“Government needs to make it crystal clear that the new measures talked about today will be reviewed – that they are not set in stone. People planning on travelling from June onwards will now think, incorrectly, that they will be subject to these latest restrictions. But, by June, a huge proportion of the UK population will have been vaccinated. Why frighten people and put them off booking holidays totally unnecessarily?”
Mr Moore pleaded with Ministers to remember holidays were important to mental health as well as the economy. " Yes, holidays must be safe too, of course – but, with vaccination, testing, the wearing of face masks and the constant mantra of face, space and hands, that is perfectly achievable. Panic and fear is certainly not the way forward."
Few Brits expect normal summer holsabout 1 month ago
Despite reports from the travel industry of soaring bookings and pent up demand, a new YouGov survey has found few Britons are confident of getting “a normal summer holiday abroad this year”. Only nine per cent said they were, while nearly three quarters (74%) said they were not. The remaining 17% didn’t know. The results raise the possibility that many people are prepared to fly in the face of abnormality. Earlier this week budget airline easyJet reported its bookings up by 250% on the same time last year. And yesterday Jet2 and its package holiday arm announced it was further expanding its summer programme with the addition of “thousands of additional seats” from Birmingham, Bristol, Manchester and Stansted. The move including new flights to Malaga and Larnaca from Birmingham and to the French Atlantic port of La Rochelle from Bristol.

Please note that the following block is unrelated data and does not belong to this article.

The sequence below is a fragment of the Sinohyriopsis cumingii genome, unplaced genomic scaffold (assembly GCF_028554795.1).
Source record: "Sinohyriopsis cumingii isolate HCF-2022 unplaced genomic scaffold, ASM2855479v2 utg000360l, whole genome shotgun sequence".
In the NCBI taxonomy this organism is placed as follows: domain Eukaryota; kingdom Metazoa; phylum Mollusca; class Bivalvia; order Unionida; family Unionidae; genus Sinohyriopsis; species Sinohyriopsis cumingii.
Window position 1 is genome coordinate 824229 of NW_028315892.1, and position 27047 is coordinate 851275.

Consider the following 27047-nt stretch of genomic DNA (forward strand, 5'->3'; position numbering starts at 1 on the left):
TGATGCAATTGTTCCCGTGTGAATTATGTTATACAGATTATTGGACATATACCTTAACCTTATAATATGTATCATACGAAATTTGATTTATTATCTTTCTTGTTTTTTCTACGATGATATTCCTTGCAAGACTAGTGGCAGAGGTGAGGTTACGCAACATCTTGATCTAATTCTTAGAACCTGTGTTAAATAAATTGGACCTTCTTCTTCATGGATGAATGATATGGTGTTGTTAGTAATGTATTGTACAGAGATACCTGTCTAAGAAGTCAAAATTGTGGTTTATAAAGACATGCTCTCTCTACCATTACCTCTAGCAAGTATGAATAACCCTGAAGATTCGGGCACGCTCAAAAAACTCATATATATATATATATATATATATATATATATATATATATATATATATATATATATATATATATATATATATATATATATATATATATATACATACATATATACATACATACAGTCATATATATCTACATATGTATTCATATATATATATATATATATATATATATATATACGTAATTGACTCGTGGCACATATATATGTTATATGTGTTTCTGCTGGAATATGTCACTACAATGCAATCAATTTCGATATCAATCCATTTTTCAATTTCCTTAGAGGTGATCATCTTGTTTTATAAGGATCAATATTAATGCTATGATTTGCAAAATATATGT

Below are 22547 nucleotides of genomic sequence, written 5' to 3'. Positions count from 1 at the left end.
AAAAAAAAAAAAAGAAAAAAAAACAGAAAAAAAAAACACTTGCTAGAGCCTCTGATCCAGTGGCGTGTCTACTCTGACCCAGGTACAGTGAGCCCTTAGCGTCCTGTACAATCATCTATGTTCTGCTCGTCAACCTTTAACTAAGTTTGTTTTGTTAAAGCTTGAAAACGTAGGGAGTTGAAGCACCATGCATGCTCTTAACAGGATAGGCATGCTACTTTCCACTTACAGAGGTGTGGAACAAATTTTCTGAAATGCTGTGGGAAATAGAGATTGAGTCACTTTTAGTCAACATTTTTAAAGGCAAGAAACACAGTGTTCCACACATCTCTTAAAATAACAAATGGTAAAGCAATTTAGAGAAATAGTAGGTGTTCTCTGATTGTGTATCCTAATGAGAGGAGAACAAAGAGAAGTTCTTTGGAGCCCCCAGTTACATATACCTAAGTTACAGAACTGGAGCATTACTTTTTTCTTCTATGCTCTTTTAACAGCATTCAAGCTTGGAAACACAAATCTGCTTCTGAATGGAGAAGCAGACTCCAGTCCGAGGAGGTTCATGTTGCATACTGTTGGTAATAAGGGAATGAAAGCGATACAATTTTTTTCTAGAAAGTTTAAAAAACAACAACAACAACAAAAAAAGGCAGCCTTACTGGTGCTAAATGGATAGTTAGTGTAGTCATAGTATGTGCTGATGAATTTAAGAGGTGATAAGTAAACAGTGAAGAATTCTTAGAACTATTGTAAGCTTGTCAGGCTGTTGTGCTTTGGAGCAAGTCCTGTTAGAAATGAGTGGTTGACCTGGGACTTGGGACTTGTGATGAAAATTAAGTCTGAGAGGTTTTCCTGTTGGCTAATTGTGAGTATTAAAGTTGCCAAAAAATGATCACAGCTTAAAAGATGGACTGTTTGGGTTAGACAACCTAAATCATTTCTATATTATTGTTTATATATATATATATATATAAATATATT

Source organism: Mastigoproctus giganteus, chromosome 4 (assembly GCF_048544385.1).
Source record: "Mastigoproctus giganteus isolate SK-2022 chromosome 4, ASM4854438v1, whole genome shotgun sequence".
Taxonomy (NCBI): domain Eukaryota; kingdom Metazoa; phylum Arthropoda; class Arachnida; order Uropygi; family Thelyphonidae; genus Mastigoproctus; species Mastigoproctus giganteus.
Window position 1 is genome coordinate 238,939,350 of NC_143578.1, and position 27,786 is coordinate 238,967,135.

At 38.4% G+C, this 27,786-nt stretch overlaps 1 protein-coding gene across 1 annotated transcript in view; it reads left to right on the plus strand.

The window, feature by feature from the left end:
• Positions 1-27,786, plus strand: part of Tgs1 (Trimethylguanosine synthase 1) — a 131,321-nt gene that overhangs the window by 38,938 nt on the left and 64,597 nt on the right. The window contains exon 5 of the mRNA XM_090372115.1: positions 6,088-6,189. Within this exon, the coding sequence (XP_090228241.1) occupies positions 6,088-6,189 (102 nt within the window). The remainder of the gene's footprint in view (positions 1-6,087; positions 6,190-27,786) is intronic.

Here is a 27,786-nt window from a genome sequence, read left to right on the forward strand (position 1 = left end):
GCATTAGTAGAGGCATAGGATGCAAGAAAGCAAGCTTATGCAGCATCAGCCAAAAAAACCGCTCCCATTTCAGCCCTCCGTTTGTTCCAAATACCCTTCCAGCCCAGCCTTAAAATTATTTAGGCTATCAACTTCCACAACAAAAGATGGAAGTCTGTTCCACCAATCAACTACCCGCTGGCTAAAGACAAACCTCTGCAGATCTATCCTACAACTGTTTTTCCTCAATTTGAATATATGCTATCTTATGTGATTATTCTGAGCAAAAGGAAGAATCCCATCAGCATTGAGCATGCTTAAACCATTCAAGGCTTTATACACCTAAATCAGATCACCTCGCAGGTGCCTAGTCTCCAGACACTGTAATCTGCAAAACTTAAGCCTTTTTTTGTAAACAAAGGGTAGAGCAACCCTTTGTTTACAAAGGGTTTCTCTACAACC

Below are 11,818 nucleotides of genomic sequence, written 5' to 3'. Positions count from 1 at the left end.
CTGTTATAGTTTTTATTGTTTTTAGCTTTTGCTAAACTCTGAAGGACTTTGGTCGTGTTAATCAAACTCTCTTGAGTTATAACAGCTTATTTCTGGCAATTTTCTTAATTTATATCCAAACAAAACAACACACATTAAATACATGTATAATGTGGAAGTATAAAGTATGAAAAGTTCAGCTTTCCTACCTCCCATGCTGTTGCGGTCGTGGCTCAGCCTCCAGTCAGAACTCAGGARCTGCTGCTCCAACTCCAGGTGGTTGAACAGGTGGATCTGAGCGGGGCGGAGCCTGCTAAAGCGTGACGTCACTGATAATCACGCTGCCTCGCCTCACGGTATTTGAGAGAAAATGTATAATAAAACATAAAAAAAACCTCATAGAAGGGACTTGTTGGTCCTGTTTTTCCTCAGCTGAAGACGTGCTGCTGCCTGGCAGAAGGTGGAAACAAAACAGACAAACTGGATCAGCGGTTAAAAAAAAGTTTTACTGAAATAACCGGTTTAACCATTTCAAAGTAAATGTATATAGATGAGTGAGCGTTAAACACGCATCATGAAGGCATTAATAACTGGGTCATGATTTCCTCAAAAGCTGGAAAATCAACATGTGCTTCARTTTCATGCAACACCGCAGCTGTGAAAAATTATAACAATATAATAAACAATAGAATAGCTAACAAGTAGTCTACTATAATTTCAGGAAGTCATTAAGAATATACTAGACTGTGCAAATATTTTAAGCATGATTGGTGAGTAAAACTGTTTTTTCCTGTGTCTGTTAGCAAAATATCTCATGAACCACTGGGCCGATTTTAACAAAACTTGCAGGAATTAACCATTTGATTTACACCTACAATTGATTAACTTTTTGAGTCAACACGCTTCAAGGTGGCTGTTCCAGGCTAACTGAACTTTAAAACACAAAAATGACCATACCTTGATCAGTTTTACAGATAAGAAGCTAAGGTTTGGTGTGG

Clifftop hotel to open in Algarveabout 1 month ago